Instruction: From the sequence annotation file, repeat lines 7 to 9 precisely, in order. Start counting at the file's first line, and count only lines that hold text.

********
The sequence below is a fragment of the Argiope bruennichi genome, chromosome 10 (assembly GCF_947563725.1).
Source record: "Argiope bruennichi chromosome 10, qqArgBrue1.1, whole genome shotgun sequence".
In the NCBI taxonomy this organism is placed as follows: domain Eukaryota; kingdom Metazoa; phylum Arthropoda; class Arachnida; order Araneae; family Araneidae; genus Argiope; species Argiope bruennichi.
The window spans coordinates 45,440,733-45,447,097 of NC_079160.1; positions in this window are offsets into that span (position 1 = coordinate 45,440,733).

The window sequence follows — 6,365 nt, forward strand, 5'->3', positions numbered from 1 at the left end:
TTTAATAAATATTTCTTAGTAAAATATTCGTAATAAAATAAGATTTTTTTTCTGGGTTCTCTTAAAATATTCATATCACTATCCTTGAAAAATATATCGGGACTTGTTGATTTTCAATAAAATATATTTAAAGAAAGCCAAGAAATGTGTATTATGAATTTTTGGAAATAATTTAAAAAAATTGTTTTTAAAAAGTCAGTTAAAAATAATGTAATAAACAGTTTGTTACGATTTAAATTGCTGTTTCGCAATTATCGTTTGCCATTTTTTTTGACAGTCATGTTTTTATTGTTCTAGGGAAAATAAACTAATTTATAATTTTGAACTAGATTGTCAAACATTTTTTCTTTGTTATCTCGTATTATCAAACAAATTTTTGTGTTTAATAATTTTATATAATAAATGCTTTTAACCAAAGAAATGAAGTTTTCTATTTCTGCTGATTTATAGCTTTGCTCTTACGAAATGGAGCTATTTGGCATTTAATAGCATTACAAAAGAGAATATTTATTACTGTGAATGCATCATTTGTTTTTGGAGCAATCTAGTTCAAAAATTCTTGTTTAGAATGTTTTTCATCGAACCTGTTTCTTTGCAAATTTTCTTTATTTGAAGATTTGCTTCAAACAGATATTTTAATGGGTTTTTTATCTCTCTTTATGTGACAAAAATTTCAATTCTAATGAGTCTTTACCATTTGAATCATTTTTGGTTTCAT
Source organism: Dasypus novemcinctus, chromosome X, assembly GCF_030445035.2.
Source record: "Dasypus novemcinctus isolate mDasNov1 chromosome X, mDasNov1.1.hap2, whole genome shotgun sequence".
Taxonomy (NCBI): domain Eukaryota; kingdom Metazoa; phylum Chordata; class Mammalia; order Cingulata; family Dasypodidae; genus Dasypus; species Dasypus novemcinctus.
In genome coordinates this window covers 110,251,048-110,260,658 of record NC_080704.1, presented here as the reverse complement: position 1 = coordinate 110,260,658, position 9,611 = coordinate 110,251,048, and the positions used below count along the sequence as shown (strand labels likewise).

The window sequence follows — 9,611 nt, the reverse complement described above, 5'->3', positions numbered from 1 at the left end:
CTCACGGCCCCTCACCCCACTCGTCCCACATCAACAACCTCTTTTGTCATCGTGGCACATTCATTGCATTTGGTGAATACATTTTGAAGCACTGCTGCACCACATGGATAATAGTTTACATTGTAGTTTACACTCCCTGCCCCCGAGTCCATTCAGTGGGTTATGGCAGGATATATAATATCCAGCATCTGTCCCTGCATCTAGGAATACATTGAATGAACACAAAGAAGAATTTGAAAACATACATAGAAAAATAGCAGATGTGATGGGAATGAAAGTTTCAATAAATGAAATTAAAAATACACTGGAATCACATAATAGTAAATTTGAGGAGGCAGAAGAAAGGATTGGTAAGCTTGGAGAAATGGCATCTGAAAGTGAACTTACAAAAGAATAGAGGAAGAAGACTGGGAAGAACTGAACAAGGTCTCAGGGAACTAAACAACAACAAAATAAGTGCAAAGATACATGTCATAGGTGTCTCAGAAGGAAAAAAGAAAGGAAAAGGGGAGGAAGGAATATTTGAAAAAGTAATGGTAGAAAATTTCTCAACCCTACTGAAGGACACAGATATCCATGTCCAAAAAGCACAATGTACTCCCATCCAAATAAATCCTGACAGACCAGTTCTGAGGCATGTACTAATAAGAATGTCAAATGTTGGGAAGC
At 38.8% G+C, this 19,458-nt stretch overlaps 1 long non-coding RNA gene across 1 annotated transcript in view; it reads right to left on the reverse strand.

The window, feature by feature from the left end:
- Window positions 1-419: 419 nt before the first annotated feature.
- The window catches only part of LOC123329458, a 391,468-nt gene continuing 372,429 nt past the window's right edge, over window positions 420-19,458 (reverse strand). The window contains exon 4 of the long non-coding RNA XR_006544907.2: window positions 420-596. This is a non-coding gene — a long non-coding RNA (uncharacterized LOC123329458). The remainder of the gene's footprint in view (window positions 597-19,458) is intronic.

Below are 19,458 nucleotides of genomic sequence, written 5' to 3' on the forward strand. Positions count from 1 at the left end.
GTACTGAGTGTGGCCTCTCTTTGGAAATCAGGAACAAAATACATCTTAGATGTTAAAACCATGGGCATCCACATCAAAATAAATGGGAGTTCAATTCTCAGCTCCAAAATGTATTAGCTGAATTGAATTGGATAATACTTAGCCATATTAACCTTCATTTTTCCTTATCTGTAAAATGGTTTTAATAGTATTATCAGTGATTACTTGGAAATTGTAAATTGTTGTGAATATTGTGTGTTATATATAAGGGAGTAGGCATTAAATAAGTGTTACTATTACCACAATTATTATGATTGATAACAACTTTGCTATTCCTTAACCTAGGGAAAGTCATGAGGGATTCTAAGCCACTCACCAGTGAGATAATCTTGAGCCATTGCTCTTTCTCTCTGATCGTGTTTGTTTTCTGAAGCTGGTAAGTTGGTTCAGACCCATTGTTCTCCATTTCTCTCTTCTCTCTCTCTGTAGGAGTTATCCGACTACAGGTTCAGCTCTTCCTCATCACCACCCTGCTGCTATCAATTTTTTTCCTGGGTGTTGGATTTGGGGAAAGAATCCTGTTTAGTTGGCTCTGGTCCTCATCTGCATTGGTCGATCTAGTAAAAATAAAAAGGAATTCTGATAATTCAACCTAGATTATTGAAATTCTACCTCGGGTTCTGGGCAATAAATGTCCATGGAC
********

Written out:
Source organism: Dasypus novemcinctus, chromosome X, assembly GCF_030445035.2.
Source record: "Dasypus novemcinctus isolate mDasNov1 chromosome X, mDasNov1.1.hap2, whole genome shotgun sequence".
Taxonomy (NCBI): domain Eukaryota; kingdom Metazoa; phylum Chordata; class Mammalia; order Cingulata; family Dasypodidae; genus Dasypus; species Dasypus novemcinctus.